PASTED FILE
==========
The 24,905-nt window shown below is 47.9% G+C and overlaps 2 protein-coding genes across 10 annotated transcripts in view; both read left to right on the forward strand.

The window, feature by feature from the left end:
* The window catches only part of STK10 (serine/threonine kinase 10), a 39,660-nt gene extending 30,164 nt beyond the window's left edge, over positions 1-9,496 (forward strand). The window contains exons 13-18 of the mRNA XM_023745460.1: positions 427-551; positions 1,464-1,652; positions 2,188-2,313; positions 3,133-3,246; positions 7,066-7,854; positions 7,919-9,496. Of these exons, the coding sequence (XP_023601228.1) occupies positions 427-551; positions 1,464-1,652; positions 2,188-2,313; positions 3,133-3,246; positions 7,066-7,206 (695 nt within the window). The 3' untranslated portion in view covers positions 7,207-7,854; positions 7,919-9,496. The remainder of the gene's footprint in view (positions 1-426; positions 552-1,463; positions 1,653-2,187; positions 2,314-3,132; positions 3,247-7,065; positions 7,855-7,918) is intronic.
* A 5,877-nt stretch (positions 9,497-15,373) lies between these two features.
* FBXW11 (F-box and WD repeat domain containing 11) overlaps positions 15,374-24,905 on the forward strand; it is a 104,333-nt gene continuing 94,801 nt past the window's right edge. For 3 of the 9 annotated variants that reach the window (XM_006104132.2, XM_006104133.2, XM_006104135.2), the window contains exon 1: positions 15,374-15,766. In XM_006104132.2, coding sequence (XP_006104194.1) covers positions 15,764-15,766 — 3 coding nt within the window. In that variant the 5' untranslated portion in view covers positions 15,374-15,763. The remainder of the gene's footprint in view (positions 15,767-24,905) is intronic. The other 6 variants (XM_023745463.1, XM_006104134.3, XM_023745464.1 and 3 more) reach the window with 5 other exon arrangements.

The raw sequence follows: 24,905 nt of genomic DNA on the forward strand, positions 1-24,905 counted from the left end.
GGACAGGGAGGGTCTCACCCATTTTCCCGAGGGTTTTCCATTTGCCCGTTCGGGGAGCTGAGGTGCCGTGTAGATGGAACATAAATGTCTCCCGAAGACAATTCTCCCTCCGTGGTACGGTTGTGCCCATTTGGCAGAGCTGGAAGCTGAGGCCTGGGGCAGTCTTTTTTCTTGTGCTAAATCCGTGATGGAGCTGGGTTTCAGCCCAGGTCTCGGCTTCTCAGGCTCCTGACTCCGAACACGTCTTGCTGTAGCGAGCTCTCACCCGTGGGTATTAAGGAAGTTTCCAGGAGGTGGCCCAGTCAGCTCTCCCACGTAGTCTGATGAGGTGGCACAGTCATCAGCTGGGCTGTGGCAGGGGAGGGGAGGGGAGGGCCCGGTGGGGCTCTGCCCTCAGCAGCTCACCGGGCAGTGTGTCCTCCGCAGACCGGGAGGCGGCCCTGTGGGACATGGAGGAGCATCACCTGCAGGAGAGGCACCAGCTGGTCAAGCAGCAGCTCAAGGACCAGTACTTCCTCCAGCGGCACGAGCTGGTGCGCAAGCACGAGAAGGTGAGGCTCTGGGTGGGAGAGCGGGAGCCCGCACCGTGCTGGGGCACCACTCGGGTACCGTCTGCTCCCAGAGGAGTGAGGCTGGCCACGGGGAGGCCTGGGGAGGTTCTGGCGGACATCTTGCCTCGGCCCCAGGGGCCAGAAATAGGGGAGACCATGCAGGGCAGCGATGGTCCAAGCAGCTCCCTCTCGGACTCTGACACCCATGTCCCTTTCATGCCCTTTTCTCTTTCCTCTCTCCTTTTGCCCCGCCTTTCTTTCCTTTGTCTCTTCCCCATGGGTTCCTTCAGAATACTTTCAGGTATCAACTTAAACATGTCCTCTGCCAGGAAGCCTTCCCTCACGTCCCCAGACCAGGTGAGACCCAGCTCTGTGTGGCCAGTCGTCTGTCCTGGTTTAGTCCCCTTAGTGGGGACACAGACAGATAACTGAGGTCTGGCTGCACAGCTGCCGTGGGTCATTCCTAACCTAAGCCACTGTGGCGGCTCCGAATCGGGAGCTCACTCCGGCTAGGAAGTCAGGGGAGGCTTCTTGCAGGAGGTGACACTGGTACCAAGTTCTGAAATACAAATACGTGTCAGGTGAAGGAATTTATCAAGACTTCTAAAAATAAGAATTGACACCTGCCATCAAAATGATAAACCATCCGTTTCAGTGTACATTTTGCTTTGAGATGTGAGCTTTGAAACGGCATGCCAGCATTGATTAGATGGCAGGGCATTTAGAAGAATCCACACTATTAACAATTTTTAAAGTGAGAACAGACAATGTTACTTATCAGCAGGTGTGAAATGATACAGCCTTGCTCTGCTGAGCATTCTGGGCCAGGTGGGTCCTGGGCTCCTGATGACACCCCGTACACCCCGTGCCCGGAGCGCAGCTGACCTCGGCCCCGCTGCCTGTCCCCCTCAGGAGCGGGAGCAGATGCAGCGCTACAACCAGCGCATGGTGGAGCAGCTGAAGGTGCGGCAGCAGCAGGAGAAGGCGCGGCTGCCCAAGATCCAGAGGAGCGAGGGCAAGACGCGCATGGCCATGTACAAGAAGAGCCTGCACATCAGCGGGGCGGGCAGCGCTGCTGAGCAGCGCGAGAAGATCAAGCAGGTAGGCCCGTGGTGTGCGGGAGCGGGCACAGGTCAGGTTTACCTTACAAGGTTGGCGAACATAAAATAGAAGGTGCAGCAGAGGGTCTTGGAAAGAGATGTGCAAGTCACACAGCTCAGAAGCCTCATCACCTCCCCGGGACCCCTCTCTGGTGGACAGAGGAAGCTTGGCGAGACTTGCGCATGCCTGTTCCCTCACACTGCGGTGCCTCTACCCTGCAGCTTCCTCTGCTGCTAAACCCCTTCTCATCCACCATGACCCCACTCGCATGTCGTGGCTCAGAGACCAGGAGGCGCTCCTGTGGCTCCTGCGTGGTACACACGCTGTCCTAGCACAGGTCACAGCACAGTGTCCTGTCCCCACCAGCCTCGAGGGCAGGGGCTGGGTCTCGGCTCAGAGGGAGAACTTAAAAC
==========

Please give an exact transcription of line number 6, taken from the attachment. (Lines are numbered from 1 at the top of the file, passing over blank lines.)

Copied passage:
The raw sequence follows: 24,905 nt of genomic DNA on the forward strand, positions 1-24,905 counted from the left end.